Our diocesan delegation is made up of seven people to accompany me to the Convocation: Father German Perez-Diaz, Father Tom McNally, Deacon Candidate Dr. Don Bouchard, Diocesan Staff members Jamin Herold and Lisa Irwin, Catholic Charities President/Executive Director Tim Leiser, and Parish Youth Leader, Joy Livingston (St. Margaret Parish).  In addition our Diocesan Staff member, Socorro Truchan, who was technically representing NACFLM (National Association of Catholic Family Life Ministers), also joined with our delegation as the 9th member.
The Diocese of Kalamazoo Delegation (from top to bottom-left to right): Fr. Tom McNally, Dr. Don Bouchard, Bishop Paul J. Bradley, Fr. German Perez Diaz, Lisa Irwin, Joy Livingston, Jamin Herold, Socorro Truchan and Tim Leiser. 

Our delegation met several times before leaving for Orlando to get to know one another and to plan our strategies for making sure that we could make the best use of our time at the Convocation, e.g. selecting which of the many Breakout Sessions we would plan on attending, etc.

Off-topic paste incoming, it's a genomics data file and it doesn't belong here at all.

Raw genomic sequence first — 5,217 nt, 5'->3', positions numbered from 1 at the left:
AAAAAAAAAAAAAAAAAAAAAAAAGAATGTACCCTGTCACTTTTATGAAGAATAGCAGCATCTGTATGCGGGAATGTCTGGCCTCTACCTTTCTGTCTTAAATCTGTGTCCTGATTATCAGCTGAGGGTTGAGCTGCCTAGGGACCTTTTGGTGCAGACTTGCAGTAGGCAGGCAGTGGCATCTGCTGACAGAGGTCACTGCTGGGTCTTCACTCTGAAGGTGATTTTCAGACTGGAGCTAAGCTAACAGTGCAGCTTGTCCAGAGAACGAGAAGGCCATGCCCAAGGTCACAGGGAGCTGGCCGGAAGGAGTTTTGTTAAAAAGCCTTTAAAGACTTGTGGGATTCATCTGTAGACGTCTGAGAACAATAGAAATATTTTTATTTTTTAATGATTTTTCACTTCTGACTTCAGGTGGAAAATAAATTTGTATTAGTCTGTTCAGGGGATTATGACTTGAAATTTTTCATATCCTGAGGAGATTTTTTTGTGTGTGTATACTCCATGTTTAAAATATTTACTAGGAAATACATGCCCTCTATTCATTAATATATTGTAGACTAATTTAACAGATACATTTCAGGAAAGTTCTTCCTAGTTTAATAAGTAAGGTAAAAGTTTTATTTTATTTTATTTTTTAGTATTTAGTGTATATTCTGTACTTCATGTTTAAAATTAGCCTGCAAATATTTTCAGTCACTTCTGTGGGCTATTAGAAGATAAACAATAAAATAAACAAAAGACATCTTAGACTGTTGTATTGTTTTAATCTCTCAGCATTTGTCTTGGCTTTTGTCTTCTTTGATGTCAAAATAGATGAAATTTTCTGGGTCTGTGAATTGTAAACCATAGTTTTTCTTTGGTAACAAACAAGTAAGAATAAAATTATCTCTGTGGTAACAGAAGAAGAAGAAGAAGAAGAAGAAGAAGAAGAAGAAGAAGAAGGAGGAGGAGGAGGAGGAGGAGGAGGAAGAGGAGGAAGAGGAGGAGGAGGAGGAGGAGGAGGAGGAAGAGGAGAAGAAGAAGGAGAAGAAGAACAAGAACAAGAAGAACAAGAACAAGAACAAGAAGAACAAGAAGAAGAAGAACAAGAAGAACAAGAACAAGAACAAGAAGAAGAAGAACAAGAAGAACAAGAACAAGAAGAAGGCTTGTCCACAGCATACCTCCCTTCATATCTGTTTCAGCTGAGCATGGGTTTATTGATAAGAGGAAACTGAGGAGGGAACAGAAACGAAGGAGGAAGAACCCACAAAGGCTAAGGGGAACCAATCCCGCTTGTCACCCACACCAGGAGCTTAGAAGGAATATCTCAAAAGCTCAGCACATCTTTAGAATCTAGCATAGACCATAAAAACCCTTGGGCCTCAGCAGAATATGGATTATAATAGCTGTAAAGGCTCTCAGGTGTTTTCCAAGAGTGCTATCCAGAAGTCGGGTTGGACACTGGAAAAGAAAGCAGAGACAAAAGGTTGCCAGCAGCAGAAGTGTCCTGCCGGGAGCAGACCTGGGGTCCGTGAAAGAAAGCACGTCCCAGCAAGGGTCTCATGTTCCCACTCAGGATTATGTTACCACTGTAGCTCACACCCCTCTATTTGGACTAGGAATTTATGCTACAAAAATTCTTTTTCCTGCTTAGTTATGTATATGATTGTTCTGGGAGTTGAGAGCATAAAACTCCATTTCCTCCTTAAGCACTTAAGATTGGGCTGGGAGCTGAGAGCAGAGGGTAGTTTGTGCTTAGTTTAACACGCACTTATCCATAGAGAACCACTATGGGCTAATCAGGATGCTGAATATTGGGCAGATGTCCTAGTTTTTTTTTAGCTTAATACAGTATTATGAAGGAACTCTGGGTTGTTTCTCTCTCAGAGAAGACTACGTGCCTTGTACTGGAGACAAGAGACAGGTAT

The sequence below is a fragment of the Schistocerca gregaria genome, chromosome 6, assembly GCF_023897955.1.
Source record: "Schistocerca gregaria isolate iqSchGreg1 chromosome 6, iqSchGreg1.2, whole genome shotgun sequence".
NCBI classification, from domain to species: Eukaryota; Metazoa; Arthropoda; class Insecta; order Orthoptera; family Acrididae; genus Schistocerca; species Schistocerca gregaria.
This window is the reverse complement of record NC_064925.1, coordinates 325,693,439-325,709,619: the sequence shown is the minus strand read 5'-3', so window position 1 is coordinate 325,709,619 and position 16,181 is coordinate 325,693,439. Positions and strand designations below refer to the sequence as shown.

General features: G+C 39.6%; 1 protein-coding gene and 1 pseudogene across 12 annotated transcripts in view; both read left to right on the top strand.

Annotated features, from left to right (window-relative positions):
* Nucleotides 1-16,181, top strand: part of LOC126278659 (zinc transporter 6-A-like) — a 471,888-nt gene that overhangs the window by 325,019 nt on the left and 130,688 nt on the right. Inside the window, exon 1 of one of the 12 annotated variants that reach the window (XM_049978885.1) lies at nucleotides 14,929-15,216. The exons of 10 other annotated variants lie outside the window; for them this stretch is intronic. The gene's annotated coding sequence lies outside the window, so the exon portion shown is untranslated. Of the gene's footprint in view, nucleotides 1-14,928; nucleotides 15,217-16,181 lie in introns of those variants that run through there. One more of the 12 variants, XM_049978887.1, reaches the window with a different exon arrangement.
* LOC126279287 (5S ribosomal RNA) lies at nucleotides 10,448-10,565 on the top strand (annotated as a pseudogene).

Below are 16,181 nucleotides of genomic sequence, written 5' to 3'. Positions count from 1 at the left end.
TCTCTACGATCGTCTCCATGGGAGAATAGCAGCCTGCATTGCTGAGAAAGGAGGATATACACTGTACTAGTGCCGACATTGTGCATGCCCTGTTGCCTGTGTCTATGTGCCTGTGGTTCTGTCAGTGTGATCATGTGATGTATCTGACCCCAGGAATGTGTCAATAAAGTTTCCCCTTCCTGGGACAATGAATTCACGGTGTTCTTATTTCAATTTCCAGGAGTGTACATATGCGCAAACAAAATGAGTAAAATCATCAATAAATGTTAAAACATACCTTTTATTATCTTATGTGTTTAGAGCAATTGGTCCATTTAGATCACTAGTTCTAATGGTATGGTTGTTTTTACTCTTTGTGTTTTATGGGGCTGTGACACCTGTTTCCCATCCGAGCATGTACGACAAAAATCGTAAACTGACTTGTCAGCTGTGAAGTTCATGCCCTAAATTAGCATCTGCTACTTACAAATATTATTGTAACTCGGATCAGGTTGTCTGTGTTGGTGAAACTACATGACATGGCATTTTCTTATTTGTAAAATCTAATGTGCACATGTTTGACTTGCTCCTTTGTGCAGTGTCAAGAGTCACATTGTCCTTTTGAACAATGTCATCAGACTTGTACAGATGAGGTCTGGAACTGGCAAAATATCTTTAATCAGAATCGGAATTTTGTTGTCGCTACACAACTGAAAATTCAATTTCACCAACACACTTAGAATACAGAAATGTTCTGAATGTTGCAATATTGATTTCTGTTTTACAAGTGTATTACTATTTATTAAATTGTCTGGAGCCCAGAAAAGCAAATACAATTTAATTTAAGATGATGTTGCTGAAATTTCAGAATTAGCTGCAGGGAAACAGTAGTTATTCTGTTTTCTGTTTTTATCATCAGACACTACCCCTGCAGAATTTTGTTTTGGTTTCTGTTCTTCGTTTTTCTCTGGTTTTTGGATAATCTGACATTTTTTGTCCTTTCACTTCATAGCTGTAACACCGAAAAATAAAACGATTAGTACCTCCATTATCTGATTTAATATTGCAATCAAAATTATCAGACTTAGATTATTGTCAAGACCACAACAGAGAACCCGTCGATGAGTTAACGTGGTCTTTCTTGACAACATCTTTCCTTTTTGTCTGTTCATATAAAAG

From a personal experience perspective, I have attended many national meetings/conferences/convocations in the past, but none was as major, as vibrant, as enthusiastic, as diverse/inclusive, as massive as this one proved to be.  The expected number of attendees was over 3,000 representing more than 150 Dioceses throughout the United States, and every national organization, ministry, and movement, and representatives from a large number of religious women and men.  Participants stayed in several of the large hotels surrounding the primary meeting space which was the Hyatt Regency Hotel and the Orange County Convention Center.  As we were warned beforehand to bring comfortable walking shoes, that suggestion proved so true in the amount of walking that was required to move from hotel room, to meeting/convocation sessions, to lunch or dinner locations.  One of our delegation members, Joy Livingston, who wore a fit bit, was able to determine that during the 4 days she was there, she walked more than 24 miles. My legs can attest to a close proximity to that amount for me.